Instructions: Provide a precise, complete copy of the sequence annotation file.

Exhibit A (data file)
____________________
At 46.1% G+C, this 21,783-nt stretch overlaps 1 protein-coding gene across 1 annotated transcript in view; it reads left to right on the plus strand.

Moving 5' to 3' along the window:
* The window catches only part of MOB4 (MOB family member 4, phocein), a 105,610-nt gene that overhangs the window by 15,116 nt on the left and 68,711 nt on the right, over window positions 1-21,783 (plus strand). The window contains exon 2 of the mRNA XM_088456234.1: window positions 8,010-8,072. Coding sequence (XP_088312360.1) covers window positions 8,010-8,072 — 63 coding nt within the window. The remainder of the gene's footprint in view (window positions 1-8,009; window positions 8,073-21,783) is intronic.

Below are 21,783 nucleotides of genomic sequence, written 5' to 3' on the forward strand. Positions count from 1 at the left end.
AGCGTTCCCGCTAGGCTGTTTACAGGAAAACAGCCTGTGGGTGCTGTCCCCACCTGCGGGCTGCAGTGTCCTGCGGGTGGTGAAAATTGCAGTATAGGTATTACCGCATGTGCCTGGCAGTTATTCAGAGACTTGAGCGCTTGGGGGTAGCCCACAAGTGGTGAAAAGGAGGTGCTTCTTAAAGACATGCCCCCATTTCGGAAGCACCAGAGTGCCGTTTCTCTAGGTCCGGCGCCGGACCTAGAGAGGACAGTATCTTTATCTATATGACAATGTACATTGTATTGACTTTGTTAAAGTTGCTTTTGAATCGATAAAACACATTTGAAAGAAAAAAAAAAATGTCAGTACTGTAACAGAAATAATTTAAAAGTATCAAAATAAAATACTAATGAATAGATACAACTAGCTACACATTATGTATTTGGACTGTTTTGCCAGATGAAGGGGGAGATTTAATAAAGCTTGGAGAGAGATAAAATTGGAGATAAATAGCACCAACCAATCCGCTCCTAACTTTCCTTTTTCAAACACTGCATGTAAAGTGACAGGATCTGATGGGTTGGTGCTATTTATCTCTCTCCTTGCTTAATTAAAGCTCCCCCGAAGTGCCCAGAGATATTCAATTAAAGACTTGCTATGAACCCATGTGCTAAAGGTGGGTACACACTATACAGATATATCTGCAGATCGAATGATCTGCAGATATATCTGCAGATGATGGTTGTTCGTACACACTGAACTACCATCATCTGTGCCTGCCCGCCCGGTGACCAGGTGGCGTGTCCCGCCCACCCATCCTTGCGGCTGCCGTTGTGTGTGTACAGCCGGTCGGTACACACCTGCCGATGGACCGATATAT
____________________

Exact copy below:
At 46.1% G+C, this 21,783-nt stretch overlaps 1 protein-coding gene across 1 annotated transcript in view; it reads left to right on the plus strand.

Moving 5' to 3' along the window:
* The window catches only part of MOB4 (MOB family member 4, phocein), a 105,610-nt gene that overhangs the window by 15,116 nt on the left and 68,711 nt on the right, over window positions 1-21,783 (plus strand). The window contains exon 2 of the mRNA XM_088456234.1: window positions 8,010-8,072. Coding sequence (XP_088312360.1) covers window positions 8,010-8,072 — 63 coding nt within the window. The remainder of the gene's footprint in view (window positions 1-8,009; window positions 8,073-21,783) is intronic.

Below are 21,783 nucleotides of genomic sequence, written 5' to 3' on the forward strand. Positions count from 1 at the left end.
AGCGTTCCCGCTAGGCTGTTTACAGGAAAACAGCCTGTGGGTGCTGTCCCCACCTGCGGGCTGCAGTGTCCTGCGGGTGGTGAAAATTGCAGTATAGGTATTACCGCATGTGCCTGGCAGTTATTCAGAGACTTGAGCGCTTGGGGGTAGCCCACAAGTGGTGAAAAGGAGGTGCTTCTTAAAGACATGCCCCCATTTCGGAAGCACCAGAGTGCCGTTTCTCTAGGTCCGGCGCCGGACCTAGAGAGGACAGTATCTTTATCTATATGACAATGTACATTGTATTGACTTTGTTAAAGTTGCTTTTGAATCGATAAAACACATTTGAAAGAAAAAAAAAAATGTCAGTACTGTAACAGAAATAATTTAAAAGTATCAAAATAAAATACTAATGAATAGATACAACTAGCTACACATTATGTATTTGGACTGTTTTGCCAGATGAAGGGGGAGATTTAATAAAGCTTGGAGAGAGATAAAATTGGAGATAAATAGCACCAACCAATCCGCTCCTAACTTTCCTTTTTCAAACACTGCATGTAAAGTGACAGGATCTGATGGGTTGGTGCTATTTATCTCTCTCCTTGCTTAATTAAAGCTCCCCCGAAGTGCCCAGAGATATTCAATTAAAGACTTGCTATGAACCCATGTGCTAAAGGTGGGTACACACTATACAGATATATCTGCAGATCGAATGATCTGCAGATATATCTGCAGATGATGGTTGTTCGTACACACTGAACTACCATCATCTGTGCCTGCCCGCCCGGTGACCAGGTGGCGTGTCCCGCCCACCCATCCTTGCGGCTGCCGTTGTGTGTGTACAGCCGGTCGGTACACACCTGCCGATGGACCGATATAT